Live Music Roundup: Wednesday, May 27

Thunderbird Motel (CD release), the Ironclads, the Magic Mirrors at Tractor Tavern, 9 p.m., $7

Thunderbird Motel (pictured) plays the kind of blues-inspired, rootsy rock that once monopolized your father's teenage record collection. If the band existed 30 years ago, your dad would be hanging out in his best friend's Midwestern basement sort of stoned, trying to cue up his record player to play "Witchy Ways," a down-and-dirty track off TM's soon-to-be released album. When the song finally started, that smoky basement would be filled with Who-inspired basslines, Steve Miller Band-style guitars, and throaty vocals belting out lyrics like, "Let me pour some funk on you!" It's the sort of garage rock that sounds like it was actually written in someone's garage. But to say that TM is simply a 70s throwback band would be shortsighted: The band hails from Seattle, after all, and there slight tinges of grunge in TM's heavy guitars and drums. There's just a hint of 90s alternative rock, too: The lead singer--identified as "Captain Morgan" on the band's MySpace page--sounds a little bit like Scott Weiland on songs like "Fire and Water." It's the perfect formula for out-of-control, sweaty rock music--and there ain't nothing wrong with that. PAIGE RICHMOND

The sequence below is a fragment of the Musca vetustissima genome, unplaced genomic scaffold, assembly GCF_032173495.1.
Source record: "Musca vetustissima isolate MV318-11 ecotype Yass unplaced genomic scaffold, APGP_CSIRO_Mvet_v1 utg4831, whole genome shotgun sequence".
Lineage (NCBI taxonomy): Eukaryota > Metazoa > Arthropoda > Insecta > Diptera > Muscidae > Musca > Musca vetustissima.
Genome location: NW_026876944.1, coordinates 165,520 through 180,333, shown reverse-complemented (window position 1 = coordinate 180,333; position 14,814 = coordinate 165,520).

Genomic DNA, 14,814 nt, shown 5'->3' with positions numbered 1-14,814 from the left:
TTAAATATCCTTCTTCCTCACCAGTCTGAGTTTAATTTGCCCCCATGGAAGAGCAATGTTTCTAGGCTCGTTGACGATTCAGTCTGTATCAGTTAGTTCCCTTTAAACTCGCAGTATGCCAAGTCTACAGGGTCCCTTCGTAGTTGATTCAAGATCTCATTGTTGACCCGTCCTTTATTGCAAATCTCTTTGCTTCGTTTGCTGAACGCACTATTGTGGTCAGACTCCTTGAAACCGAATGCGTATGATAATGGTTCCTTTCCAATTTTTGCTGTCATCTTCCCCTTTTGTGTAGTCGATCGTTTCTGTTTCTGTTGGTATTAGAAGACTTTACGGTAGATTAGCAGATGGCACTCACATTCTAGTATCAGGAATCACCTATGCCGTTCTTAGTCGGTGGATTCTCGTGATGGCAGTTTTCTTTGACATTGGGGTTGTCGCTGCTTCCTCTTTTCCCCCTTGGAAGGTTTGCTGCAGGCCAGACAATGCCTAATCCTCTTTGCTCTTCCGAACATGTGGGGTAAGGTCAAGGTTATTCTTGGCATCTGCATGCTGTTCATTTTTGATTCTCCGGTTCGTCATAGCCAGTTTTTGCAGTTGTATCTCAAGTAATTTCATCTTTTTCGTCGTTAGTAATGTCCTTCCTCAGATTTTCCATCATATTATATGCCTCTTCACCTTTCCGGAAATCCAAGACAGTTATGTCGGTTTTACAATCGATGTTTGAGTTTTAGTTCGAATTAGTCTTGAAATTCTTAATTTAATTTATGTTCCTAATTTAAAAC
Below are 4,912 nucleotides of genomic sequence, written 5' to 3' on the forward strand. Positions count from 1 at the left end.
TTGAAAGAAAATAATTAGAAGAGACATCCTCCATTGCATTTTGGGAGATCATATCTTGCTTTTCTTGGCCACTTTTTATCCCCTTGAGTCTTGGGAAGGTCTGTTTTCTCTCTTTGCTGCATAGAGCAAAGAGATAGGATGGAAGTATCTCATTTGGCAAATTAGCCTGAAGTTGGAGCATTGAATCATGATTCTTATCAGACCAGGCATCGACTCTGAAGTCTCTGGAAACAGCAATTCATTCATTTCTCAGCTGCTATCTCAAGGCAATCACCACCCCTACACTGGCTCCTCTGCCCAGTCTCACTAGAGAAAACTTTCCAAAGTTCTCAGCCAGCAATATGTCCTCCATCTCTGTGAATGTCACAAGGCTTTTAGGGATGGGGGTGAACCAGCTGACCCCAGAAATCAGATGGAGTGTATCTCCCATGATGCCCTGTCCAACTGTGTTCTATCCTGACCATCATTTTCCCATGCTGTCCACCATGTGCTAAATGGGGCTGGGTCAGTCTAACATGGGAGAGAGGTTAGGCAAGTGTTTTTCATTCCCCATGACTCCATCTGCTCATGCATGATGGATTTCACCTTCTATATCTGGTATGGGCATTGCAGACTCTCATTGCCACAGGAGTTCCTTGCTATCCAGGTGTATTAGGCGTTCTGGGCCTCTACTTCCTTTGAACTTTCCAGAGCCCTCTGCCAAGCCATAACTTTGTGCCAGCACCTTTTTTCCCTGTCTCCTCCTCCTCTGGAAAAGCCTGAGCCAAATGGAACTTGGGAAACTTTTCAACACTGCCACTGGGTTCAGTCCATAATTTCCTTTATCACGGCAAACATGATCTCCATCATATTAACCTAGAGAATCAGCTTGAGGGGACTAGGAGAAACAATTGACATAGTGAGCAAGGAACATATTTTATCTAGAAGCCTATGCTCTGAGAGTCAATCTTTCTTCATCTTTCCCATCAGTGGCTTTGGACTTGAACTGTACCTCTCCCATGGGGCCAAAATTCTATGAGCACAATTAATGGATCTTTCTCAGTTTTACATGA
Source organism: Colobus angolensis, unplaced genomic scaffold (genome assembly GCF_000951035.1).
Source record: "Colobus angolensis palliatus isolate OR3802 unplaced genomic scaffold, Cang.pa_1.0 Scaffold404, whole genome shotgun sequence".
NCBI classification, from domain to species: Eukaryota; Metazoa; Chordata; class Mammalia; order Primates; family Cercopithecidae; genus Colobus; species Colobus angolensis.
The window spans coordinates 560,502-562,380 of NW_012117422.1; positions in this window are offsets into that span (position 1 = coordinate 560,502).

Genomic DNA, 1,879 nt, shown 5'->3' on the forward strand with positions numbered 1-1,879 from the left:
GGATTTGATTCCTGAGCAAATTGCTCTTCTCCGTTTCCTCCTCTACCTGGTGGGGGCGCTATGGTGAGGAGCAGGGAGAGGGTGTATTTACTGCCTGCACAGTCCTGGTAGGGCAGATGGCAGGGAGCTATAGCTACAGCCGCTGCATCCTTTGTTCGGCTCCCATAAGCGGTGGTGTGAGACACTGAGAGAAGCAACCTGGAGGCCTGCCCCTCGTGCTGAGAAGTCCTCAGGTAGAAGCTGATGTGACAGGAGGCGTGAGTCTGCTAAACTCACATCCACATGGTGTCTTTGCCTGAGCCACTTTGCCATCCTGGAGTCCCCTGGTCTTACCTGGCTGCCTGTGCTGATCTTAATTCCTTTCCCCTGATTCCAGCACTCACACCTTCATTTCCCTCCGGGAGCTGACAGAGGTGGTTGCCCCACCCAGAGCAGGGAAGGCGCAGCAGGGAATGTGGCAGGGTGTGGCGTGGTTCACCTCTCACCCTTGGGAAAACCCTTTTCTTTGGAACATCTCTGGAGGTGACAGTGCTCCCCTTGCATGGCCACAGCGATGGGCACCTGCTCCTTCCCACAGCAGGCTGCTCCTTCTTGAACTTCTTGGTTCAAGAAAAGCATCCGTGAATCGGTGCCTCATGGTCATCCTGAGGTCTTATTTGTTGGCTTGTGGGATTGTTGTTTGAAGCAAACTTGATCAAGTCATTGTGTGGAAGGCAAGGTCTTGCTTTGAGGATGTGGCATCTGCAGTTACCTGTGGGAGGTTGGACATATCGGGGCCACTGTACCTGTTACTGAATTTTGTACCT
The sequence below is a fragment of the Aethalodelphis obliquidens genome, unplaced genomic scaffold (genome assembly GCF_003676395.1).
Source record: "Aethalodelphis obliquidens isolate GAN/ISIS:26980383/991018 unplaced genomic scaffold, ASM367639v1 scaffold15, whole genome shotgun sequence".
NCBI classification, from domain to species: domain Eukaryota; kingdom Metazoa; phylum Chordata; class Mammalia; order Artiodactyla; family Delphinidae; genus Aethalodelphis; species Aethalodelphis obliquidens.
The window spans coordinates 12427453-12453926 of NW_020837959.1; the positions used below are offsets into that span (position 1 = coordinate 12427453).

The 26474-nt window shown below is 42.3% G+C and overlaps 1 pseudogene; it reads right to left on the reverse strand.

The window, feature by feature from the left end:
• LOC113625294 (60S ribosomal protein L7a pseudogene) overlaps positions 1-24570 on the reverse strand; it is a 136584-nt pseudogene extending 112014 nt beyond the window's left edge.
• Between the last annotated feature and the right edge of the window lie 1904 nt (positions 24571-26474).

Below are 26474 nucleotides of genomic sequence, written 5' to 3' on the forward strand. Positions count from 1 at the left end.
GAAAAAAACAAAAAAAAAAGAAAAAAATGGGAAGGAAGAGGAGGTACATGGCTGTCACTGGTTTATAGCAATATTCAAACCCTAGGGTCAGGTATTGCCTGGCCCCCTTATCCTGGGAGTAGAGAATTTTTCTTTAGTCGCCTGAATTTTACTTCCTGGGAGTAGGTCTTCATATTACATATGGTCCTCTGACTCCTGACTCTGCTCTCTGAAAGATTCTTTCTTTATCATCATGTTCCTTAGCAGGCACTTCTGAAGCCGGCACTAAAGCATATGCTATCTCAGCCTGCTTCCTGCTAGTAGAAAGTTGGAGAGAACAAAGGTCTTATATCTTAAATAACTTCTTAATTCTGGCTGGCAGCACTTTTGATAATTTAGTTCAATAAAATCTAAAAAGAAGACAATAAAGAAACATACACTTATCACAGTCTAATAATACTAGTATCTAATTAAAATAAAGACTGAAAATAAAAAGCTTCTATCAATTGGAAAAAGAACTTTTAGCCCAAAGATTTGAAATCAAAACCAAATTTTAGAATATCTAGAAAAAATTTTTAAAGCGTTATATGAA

The New York Dolls, the Cliks at El Corazon, 7:30 p.m., $22 adv, $25 dos, all ages

Going to see the New York Dolls is an odd proposition. On one level, it's hard to deny the importance of a band so central to the legacy of rock and roll, and punk music in particular. Their genre and gender bending brand of heavy hitting raunch rock is still vital, even if its shock appeal has waned with the years. On the other hand, you can't actually see the New York Dolls. The debauchery and hard living that fueled the Doll's creative fire has also helped to snuff out all but two of the remaining members, so all you're getting these days is Syl Sylvain and David Johnasen. While they might not match the Doll's original swagger step for step, they do an amazing job of keeping the spirit alive, with a strong fuck-off vibe and plenty of sloppy riffs and concrete jungle menace. While it may not be the same as the New York Dolls of Manhattan in the '70s, it's a fair bet that they still do what they do better than anyone else. NICHOLAS HALL

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